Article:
In your average hotel key card is a chip that contains nothing more than a tiny little radio wave processor and a small amount of data storage – around 1KB. Nothing else. Not even a battery. But when it comes into contact with a reader (on your hotel room door), the chip pulls just the amount of power it needs to spring to life, telling the door to unlock. This is basic Radio Frequency Identification technology (RFID) and it’s been around for a long time. And although it’s certainly evolved - some cards are more secure than others - RFID fundamentally remains unchanged since it first came into use in 1983.
Its most well-known use is as the “magic white card” of office security passes and hotel room keys, but the technology is used to track and identify everything from library books to bus passes, casino chips to care home residents. It can fit into all sorts of formats, such as wristbands or keyrings. When connected to a source of money, RFID is perfect for metro cards or payment wristbands at festivals and amusement parks. In hospitals, it can keep vulnerable patients safe and secure or give peace of mind that newborns are precisely where they should be. Even Apple Pay uses a clever mobile version of RFID for contactless payments, which lets you switch it on and off as you use it.
The problem is that ubiquity is reassuring. Surely if everyone is using it, then it must be completely OK? Well, yes. And no. There are actually many types of RFID, all with different levels of security, so the type used really comes down to one decision: how much risk is ok? And like most things, this is where humans can make good or bad choices.
Not all RFID cards are the same, but it’s likely that in a hotel, as in most offices, the card will be the most cost-effective type on the market – old technology and just a few pence each – which is why they are readily replaced free of charge. The tiny amount of data storage on your room card may just hold a small crypto key that the door lock has been told to recognise. The staff use an RFID writer to apply this information to the new card and use lock management software to track check-ins and check-outs or deactivate old and mislaid cards. The hardware required to read and write hotel cards is fast and uncomplicated – this is where your slightly unsettled feeling comes from.
Writing these cards is easy. Copying them is easy too
Cloning an RFID card can take from seconds to under a minute. The kit can be bought online for around €150 and easily hidden in a bag. As soon as the reader comes within 20cm of a card, depending on the type, they have everything they need to make a copy of it, gain access to your room and even bill to it. If duplicating a card is as simple as a fraudster standing next to you at the bar, why do we use them?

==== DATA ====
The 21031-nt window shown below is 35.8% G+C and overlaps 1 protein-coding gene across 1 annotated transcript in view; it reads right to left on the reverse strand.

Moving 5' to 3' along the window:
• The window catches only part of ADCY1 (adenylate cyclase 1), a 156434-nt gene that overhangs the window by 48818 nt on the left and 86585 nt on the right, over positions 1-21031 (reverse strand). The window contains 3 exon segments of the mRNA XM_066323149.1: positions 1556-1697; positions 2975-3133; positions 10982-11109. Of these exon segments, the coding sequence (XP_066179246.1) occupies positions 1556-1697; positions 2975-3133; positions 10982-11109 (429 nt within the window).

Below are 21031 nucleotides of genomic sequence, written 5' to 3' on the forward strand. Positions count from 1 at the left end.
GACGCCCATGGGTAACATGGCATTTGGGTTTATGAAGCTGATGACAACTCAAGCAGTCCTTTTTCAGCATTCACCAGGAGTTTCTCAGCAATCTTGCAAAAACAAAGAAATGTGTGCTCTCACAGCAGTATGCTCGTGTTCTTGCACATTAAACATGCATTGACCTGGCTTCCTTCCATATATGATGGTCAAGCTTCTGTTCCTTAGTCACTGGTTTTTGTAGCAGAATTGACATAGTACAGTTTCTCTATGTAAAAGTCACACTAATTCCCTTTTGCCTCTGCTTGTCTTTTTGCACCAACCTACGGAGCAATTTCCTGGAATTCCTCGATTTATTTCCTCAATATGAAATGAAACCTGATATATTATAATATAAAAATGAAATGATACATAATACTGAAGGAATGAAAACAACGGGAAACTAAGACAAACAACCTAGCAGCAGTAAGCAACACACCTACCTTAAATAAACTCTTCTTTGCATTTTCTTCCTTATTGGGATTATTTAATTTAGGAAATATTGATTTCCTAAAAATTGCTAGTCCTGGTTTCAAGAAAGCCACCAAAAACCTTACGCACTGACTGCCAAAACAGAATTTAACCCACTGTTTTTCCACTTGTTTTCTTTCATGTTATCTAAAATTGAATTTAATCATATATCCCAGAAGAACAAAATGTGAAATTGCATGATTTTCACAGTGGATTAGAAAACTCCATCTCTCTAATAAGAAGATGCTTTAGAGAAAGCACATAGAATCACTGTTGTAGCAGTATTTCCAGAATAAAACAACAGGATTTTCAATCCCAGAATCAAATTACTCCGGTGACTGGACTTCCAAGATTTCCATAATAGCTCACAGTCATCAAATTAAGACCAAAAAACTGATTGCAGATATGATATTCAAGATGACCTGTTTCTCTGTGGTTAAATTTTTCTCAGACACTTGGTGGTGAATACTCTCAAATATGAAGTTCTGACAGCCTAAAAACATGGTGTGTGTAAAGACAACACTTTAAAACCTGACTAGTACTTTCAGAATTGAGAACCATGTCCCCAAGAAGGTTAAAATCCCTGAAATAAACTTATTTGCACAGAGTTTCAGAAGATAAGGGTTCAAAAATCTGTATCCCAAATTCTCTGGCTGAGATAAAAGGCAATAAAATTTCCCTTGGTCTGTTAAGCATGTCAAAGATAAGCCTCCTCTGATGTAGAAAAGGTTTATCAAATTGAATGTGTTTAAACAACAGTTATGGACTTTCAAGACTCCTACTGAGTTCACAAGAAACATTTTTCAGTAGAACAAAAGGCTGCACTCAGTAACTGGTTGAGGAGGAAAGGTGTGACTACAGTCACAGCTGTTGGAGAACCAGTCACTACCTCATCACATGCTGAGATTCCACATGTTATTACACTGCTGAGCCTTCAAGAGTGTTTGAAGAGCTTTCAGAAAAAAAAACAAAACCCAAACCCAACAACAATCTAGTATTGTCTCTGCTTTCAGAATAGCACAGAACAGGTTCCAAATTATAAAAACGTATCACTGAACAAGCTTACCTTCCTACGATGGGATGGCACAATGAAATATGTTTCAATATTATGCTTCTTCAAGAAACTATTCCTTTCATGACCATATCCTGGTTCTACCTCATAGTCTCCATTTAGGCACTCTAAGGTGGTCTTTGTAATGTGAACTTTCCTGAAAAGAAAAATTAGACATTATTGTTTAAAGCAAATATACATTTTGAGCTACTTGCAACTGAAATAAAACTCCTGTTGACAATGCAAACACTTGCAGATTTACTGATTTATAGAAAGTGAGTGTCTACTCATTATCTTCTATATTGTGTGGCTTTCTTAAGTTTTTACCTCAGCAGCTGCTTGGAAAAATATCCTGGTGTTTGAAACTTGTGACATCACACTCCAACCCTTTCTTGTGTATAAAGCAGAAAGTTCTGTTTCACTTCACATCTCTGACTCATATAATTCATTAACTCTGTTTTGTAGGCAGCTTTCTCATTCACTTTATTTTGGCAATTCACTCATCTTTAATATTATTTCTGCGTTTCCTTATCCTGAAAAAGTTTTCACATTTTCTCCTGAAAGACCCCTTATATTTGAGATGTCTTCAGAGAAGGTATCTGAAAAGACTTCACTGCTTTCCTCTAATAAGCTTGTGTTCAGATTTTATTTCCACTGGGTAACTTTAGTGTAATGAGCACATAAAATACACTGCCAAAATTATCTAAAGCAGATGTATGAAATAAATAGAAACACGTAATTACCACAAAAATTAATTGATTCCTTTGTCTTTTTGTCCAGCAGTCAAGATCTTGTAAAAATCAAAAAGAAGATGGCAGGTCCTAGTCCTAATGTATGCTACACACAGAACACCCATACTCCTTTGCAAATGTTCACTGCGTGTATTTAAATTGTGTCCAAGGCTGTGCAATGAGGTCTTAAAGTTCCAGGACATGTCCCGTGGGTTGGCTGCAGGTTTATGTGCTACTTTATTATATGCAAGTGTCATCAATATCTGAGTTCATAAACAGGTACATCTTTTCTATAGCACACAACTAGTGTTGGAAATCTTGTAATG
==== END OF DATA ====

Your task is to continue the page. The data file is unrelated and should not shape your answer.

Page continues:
It’s a simple fact that the original RFID systems in buildings are restrictively expensive to update or replace. Which means that older technology RFID cards are more commonplace in offices, hospitals and even schools than they probably should be – not just to access the buildings but, more often than not, the systems within it. They give access to printers and let you pay for your lunch. But if you work at a bank or in a government department and your access card is cloned, the chances are the person responsible isn’t after your lunch money. So, responsible organisations that use RFID need a clear understanding of their level of risk that the particular card brings and may also build in secondary and tertiary security measures. This could be anything from multi-factor authentication to a full-blown security detail. Sadly, the level of vulnerability is often only understood after the worst has happened but getting the right type of RFID card in place – if you can – is the first line of defence.
It’s used for all sorts of helpful and fun stuff. It can be embedded in marathon runner’s bibs to track their race time or if your pet goes wandering, an implanted ‘chip’ with your contact information can reunite you. If your game is bad enough that that lost golf balls are costing you a fortune, you can even buy trackable RFID versions. So far no-one has come up with a better, cheaper and more efficient solution to tracking and identifying – if anything, you can expect to see even more uses for RFID as time goes on, especially now it can be combined with sensors and integrated into the Internet of Things. Even worries around credit and debit card cloning are largely unfounded, as at present copying of a new, more secure card is restrictively expensive. But, as with previous iterations, that could quickly change. And that’s the guilty secret no-one likes to talk about: the first manufacturers of RFID cards claimed that they were impossible to duplicate… and we believed them. The truth is that tech moves fast, and first impressions aren’t everything – so, while one little white card may look much the same as another, it’s what’s inside that counts.